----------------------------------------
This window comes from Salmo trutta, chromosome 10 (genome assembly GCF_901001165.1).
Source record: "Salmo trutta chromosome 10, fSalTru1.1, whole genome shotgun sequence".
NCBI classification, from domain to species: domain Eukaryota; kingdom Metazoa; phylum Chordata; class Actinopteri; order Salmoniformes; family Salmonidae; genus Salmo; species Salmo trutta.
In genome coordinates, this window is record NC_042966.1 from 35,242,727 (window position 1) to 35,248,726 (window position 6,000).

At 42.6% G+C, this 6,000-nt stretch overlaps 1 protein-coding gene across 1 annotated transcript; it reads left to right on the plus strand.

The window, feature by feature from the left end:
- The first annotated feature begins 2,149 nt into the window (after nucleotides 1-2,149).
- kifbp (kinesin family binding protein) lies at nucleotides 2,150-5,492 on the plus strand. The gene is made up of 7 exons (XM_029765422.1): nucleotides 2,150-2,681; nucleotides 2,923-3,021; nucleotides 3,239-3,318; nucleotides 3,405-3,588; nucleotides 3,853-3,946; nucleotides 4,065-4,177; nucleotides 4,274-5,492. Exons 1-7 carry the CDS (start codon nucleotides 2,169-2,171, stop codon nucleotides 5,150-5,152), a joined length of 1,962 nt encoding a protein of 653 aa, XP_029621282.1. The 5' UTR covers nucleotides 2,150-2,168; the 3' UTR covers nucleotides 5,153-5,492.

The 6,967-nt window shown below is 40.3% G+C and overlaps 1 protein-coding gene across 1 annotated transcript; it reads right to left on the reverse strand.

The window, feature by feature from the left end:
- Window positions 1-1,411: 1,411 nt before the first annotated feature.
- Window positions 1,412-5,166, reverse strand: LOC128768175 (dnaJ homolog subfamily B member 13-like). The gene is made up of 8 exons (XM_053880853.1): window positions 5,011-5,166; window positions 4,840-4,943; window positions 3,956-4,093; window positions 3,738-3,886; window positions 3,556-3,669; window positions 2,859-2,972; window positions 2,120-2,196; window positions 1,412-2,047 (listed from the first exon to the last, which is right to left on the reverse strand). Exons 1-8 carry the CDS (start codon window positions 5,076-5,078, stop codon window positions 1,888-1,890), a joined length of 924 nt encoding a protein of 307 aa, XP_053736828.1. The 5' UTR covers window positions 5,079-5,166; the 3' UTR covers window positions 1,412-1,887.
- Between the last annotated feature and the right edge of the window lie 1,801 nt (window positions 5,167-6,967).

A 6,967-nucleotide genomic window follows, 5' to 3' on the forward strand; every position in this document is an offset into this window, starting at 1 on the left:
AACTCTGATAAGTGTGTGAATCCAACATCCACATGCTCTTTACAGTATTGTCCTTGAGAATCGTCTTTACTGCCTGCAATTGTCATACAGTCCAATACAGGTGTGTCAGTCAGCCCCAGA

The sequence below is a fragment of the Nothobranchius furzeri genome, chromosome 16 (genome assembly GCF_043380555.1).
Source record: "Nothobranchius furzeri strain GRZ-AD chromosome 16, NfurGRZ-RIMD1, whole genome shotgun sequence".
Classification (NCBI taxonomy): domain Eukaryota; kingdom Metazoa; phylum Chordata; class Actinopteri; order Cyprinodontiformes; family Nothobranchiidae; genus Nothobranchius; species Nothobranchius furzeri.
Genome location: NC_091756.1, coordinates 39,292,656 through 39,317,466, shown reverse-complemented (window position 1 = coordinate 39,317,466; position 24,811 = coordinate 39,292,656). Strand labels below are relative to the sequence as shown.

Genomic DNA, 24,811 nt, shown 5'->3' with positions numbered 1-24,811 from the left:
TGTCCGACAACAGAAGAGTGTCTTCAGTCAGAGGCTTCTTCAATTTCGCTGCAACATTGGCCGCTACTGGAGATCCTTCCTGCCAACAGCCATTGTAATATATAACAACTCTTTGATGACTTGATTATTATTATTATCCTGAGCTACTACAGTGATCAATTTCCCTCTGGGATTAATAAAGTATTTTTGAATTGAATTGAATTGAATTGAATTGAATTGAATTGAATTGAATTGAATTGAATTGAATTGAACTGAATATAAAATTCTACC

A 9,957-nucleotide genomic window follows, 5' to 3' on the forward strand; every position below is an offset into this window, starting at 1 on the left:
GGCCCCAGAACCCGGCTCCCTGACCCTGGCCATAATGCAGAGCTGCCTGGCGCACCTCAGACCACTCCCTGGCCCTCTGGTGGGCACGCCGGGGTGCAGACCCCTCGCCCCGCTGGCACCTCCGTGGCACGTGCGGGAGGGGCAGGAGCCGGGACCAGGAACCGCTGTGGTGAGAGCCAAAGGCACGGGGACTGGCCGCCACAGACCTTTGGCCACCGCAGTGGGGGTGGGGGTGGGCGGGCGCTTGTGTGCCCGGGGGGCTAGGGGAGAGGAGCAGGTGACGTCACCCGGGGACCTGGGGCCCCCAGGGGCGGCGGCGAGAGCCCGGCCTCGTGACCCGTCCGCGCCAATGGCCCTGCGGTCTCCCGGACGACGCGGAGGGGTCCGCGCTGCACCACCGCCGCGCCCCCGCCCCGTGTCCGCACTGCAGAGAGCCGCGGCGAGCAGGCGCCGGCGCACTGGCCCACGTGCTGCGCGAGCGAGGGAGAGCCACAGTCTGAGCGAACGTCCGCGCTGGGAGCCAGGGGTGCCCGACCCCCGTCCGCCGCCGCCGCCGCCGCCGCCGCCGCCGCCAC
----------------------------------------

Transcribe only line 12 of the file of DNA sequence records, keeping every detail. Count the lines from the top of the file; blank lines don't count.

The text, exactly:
- Window positions 1,412-5,166, reverse strand: LOC128768175 (dnaJ homolog subfamily B member 13-like). The gene is made up of 8 exons (XM_053880853.1): window positions 5,011-5,166; window positions 4,840-4,943; window positions 3,956-4,093; window positions 3,738-3,886; window positions 3,556-3,669; window positions 2,859-2,972; window positions 2,120-2,196; window positions 1,412-2,047 (listed from the first exon to the last, which is right to left on the reverse strand). Exons 1-8 carry the CDS (start codon window positions 5,076-5,078, stop codon window positions 1,888-1,890), a joined length of 924 nt encoding a protein of 307 aa, XP_053736828.1. The 5' UTR covers window positions 5,079-5,166; the 3' UTR covers window positions 1,412-1,887.